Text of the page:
Jenni Schaefer is one of the foremost motivational speakers of her generation. She has carried her message of self-acceptance and triumph over adversity to the campuses of Harvard and Yale, to corporate leaders and mental health professionals, and to audiences ranging from teens to seniors, earning an international reputation for her ability to bring just the right insights and approach to each.
Her own books, her contributions to anthologies like the Chicken Soup for the Soul series, appearances on Dr. Phil, Dr. Oz, Today and Entertainment Tonight, and print coverage from Cosmopolitan to The New York Times, have carried the message to millions more.
Jenni’s straightforward, accessible style as an author, speaker, consultant and coach has made her a role model, source of inspiration, and confidant to people worldwide looking to overcome adversity and flourish as human beings. Dr. Phil, citing her dedication to helping people live life to the fullest, has called her “an inspiration to all.”
“It is my passion and my calling,” says Jenni, “to share with people the tools and attitudes that can lead to the kind of life we all dream of–one of purpose and genuine happiness.” Her message is that much stronger for her ready acknowledgement that her own journey has always been a work in progress.
“I found happy and purposeful living the hard way—through experience and lots of falling down!” she says.
Jenni’s background enables her to bridge the personal and the clinical in dealing with a range of issues, including addiction and perfectionism, eating and body image, self-esteem and personal empowerment. She graduated summa cum laude from Texas A&M University with a degree in biochemistry and was headed to medical school when she decided instead to move to Nashville to pursue singing and songwriting, then dealt with the devastating consequences of an eating disorder that nearly derailed everything.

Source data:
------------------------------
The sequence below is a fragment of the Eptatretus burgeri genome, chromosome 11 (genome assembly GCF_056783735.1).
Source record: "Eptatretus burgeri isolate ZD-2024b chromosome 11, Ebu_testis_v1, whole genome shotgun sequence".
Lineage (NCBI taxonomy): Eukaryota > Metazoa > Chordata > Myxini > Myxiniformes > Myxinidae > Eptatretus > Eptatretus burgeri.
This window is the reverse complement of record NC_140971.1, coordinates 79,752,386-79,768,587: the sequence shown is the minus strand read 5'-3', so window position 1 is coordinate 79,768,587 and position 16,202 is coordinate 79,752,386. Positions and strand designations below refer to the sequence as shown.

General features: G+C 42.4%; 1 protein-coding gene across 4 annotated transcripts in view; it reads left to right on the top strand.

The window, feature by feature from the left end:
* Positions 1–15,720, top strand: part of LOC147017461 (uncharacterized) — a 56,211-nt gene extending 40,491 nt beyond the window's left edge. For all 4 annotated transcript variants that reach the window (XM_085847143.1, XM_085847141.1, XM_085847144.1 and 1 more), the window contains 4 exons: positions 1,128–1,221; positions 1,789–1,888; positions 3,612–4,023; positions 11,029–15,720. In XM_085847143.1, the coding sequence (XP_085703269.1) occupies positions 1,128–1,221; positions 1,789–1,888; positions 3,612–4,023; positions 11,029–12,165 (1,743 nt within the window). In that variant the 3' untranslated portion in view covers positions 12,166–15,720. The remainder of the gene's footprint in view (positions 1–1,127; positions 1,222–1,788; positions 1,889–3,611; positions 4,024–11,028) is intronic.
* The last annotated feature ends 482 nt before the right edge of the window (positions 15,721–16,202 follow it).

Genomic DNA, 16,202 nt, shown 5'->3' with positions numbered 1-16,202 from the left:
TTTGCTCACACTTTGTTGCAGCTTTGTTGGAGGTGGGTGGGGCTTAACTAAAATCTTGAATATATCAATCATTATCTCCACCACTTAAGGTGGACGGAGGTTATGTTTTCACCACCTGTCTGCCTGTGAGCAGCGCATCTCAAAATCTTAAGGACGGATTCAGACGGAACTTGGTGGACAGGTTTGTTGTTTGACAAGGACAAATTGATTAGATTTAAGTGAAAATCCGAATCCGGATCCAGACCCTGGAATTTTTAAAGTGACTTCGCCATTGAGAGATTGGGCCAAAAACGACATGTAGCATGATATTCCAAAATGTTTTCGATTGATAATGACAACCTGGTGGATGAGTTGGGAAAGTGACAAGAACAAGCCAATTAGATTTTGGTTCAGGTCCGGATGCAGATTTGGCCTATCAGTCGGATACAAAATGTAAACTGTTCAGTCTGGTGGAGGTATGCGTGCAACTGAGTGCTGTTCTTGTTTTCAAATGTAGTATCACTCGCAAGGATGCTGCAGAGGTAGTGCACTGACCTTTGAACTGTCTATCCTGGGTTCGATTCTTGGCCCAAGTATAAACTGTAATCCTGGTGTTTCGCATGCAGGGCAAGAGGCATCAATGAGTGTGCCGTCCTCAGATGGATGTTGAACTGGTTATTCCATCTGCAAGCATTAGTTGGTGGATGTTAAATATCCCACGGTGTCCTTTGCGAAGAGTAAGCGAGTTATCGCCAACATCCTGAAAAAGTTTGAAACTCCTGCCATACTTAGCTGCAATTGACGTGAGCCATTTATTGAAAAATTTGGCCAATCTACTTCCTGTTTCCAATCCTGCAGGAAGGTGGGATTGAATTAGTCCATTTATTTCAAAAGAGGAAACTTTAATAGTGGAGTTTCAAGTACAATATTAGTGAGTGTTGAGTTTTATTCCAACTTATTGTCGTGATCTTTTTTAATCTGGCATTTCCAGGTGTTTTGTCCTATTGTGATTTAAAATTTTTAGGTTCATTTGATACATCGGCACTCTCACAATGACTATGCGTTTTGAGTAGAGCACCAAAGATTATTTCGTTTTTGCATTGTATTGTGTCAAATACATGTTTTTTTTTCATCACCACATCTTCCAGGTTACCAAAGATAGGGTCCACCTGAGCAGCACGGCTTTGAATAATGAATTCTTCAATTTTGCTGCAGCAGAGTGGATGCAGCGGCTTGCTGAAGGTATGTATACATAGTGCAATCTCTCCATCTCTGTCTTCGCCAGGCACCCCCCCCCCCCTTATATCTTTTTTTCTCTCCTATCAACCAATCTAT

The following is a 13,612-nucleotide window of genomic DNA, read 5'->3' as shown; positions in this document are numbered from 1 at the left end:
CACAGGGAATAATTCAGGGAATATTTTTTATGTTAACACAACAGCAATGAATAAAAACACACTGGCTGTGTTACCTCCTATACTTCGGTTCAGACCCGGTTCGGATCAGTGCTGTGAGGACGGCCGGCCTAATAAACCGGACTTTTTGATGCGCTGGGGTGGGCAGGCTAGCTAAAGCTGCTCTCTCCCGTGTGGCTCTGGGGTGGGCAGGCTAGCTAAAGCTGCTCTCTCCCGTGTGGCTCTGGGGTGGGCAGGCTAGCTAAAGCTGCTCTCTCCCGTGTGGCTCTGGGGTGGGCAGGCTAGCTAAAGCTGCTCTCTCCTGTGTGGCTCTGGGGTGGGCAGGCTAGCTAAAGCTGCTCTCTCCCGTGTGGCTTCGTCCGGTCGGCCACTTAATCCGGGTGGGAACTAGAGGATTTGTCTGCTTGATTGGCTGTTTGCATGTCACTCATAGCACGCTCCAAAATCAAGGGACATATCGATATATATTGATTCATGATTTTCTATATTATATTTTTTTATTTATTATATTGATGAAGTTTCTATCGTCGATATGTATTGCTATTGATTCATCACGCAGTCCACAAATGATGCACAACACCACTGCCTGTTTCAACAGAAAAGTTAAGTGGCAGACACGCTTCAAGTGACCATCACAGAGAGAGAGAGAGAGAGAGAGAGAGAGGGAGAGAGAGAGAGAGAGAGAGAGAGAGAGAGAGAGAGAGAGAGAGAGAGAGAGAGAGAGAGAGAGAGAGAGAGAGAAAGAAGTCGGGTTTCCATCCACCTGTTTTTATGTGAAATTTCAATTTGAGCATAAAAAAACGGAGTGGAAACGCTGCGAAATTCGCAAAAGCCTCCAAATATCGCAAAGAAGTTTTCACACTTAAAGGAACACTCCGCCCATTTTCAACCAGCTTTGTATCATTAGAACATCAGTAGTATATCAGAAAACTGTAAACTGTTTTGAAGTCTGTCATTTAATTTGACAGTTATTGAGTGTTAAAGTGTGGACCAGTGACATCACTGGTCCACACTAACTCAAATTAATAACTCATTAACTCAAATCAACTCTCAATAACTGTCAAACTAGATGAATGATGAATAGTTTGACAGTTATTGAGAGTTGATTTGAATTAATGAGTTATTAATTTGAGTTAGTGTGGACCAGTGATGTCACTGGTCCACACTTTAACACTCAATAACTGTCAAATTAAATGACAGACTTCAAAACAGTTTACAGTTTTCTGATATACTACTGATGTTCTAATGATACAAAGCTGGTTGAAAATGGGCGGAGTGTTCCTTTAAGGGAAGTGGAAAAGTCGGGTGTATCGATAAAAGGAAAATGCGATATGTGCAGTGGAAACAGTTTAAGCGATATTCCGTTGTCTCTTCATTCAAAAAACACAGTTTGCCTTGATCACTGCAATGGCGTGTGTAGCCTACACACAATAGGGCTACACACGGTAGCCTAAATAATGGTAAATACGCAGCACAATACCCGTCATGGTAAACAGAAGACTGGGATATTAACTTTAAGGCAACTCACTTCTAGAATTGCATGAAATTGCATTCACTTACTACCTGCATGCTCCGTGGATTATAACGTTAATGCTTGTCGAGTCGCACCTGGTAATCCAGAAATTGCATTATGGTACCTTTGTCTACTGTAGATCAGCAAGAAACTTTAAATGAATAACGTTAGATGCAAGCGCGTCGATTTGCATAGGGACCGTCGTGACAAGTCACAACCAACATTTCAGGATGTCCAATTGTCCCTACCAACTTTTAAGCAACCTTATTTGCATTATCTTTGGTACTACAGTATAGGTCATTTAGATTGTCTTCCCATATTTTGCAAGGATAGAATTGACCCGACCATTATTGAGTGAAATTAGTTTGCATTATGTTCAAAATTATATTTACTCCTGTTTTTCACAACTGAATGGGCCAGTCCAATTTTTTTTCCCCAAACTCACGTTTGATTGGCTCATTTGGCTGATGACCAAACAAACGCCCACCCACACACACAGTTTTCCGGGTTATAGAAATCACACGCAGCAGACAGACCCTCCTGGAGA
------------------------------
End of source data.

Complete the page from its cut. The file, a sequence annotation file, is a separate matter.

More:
The chronicle of her journey back, Life Without Ed: How One Woman Declared Independence from Her Eating Disorder and How You Can Too (McGraw-Hill), became a breakthrough best seller, establishing her as a leading light in the recovery movement. Its continued impact can be measured in the fact that it was recently re-released in a tenth-anniversary edition and audiobook, and that it has been released in China, Korea, and Japan, where she has carried her message and where her song, “Life Without Ed,” has been released in a Japanese-pop version. Her next book, Goodbye Ed, Hello Me: Recover from Your Eating Disorder and Fall in Love with Life (McGraw-Hill), widened her message to one of self-actualization and personal fulfillment.
In her latest, she teamed with Harvard Medical School clinical psychologist Jennifer J. Thomas to address the millions of people who struggle with disordered eating while not meeting the diagnostic criteria for a full-blown eating disorder. With Almost Anorexic: Is My (or My Loved One’s) Relationship with Food a Problem? (Harvard Health Publications/Hazelden), the two bridge the gaps between cutting-edge research, clinical knowledge and personal experience to provide both insight and hope.
Jenni continues to expand her outreach with a blog on The Huffington Post and her own website. She and her work have appeared in Publisher’s Weekly, The Chicago Tribune, Glamour, Shape, The Washington Times, Woman’s World, Seventeen and more.
She recently joined The Meadows as a Senior Fellow. Jenni is Chair of the Ambassadors Council of the National Eating Disorders Association (NEDA) and a recipient of their Westin Family Award for Excellence in Advocacy and Activism, as well as a member of the International Association of Eating Disorders Professionals, the Academy of Eating Disorders, and the International Society for the Study of Traumatic Stress.
Jenni has spoken in educational settings ranging from junior high schools to the Harvard Medical School Conference for College Administrators, in treatment settings for recovery from drug and alcohol abuse, trauma, and eating disorders, and at conferences dealing with a range of issues from Miami to Anchorage.
While the topics she speaks about vary—body image, perfectionism, trauma, posttraumatic stress disorder, eating disorders –they are all ultimately about overcoming adversity and living life to the fullest. She discusses the power of self-acceptance in overcoming self-sabotage, a subject summed up beautifully in her song, “It’s Okay to be Happy”—as her continuing success as a singer and songwriter speaks volumes about her ability to bring her own dreams alive.
An avid biker and hiker, and a woman whose passion for life is contagious, Jenni lives in Austin, Texas. She is currently at work on a book about fighting through posttraumatic stress disorder.